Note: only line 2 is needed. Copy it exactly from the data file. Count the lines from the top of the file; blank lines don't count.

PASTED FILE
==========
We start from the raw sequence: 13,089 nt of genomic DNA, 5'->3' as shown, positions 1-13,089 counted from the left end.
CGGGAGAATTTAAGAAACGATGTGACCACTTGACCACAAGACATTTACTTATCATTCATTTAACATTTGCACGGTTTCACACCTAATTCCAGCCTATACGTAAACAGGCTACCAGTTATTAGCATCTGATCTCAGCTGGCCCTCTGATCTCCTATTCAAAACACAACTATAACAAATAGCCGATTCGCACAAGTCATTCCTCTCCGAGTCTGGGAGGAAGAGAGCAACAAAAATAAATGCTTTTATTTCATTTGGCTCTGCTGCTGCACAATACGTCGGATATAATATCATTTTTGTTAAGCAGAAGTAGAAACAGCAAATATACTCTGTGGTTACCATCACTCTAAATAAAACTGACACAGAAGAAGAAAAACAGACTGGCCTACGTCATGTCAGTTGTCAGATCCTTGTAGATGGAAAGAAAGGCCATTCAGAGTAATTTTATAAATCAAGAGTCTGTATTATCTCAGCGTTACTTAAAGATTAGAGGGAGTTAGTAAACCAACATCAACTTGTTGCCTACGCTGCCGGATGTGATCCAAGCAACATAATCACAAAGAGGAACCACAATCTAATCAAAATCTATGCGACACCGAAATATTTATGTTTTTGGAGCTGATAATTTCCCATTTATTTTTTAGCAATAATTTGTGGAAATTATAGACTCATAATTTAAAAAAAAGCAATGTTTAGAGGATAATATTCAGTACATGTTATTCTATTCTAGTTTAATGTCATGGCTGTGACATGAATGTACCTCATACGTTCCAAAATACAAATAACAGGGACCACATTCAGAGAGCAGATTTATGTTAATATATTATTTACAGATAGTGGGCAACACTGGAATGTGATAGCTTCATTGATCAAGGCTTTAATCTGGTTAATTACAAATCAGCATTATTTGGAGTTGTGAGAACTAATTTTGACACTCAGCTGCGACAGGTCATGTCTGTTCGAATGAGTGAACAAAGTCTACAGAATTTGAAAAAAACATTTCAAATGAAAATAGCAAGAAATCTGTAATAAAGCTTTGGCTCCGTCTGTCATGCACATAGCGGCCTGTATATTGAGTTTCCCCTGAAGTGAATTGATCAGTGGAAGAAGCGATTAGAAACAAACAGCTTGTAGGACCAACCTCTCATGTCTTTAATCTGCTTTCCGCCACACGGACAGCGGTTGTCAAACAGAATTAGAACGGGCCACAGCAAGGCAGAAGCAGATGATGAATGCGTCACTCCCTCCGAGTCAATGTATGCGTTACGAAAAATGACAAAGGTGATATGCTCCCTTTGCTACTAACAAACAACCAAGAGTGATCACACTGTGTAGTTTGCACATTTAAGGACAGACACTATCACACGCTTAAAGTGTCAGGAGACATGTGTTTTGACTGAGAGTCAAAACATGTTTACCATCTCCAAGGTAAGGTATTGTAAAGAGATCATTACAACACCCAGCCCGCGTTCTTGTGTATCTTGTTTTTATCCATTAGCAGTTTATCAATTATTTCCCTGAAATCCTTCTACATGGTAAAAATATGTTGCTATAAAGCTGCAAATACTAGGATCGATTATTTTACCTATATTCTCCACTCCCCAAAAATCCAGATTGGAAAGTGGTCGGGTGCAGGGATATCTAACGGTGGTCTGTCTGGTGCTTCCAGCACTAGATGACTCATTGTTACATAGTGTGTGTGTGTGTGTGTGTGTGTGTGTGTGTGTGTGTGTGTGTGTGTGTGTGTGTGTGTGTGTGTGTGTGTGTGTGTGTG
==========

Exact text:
CGGGAGAATTTAAGAAACGATGTGACCACTTGACCACAAGACATTTACTTATCATTCATTTAACATTTGCACGGTTTCACACCTAATTCCAGCCTATACGTAAACAGGCTACCAGTTATTAGCATCTGATCTCAGCTGGCCCTCTGATCTCCTATTCAAAACACAACTATAACAAATAGCCGATTCGCACAAGTCATTCCTCTCCGAGTCTGGGAGGAAGAGAGCAACAAAAATAAATGCTTTTATTTCATTTGGCTCTGCTGCTGCACAATACGTCGGATATAATATCATTTTTGTTAAGCAGAAGTAGAAACAGCAAATATACTCTGTGGTTACCATCACTCTAAATAAAACTGACACAGAAGAAGAAAAACAGACTGGCCTACGTCATGTCAGTTGTCAGATCCTTGTAGATGGAAAGAAAGGCCATTCAGAGTAATTTTATAAATCAAGAGTCTGTATTATCTCAGCGTTACTTAAAGATTAGAGGGAGTTAGTAAACCAACATCAACTTGTTGCCTACGCTGCCGGATGTGATCCAAGCAACATAATCACAAAGAGGAACCACAATCTAATCAAAATCTATGCGACACCGAAATATTTATGTTTTTGGAGCTGATAATTTCCCATTTATTTTTTAGCAATAATTTGTGGAAATTATAGACTCATAATTTAAAAAAAAGCAATGTTTAGAGGATAATATTCAGTACATGTTATTCTATTCTAGTTTAATGTCATGGCTGTGACATGAATGTACCTCATACGTTCCAAAATACAAATAACAGGGACCACATTCAGAGAGCAGATTTATGTTAATATATTATTTACAGATAGTGGGCAACACTGGAATGTGATAGCTTCATTGATCAAGGCTTTAATCTGGTTAATTACAAATCAGCATTATTTGGAGTTGTGAGAACTAATTTTGACACTCAGCTGCGACAGGTCATGTCTGTTCGAATGAGTGAACAAAGTCTACAGAATTTGAAAAAAACATTTCAAATGAAAATAGCAAGAAATCTGTAATAAAGCTTTGGCTCCGTCTGTCATGCACATAGCGGCCTGTATATTGAGTTTCCCCTGAAGTGAATTGATCAGTGGAAGAAGCGATTAGAAACAAACAGCTTGTAGGACCAACCTCTCATGTCTTTAATCTGCTTTCCGCCACACGGACAGCGGTTGTCAAACAGAATTAGAACGGGCCACAGCAAGGCAGAAGCAGATGATGAATGCGTCACTCCCTCCGAGTCAATGTATGCGTTACGAAAAATGACAAAGGTGATATGCTCCCTTTGCTACTAACAAACAACCAAGAGTGATCACACTGTGTAGTTTGCACATTTAAGGACAGACACTATCACACGCTTAAAGTGTCAGGAGACATGTGTTTTGACTGAGAGTCAAAACATGTTTACCATCTCCAAGGTAAGGTATTGTAAAGAGATCATTACAACACCCAGCCCGCGTTCTTGTGTATCTTGTTTTTATCCATTAGCAGTTTATCAATTATTTCCCTGAAATCCTTCTACATGGTAAAAATATGTTGCTATAAAGCTGCAAATACTAGGATCGATTATTTTACCTATATTCTCCACTCCCCAAAAATCCAGATTGGAAAGTGGTCGGGTGCAGGGATATCTAACGGTGGTCTGTCTGGTGCTTCCAGCACTAGATGACTCATTGTTACATAGTGTGTGTGTGTGTGTGTGTGTGTGTGTGTGTGTGTGTGTGTGTGTGTGTGTGTGTGTGTGTGTGTGTGTGTGTGTGTGTG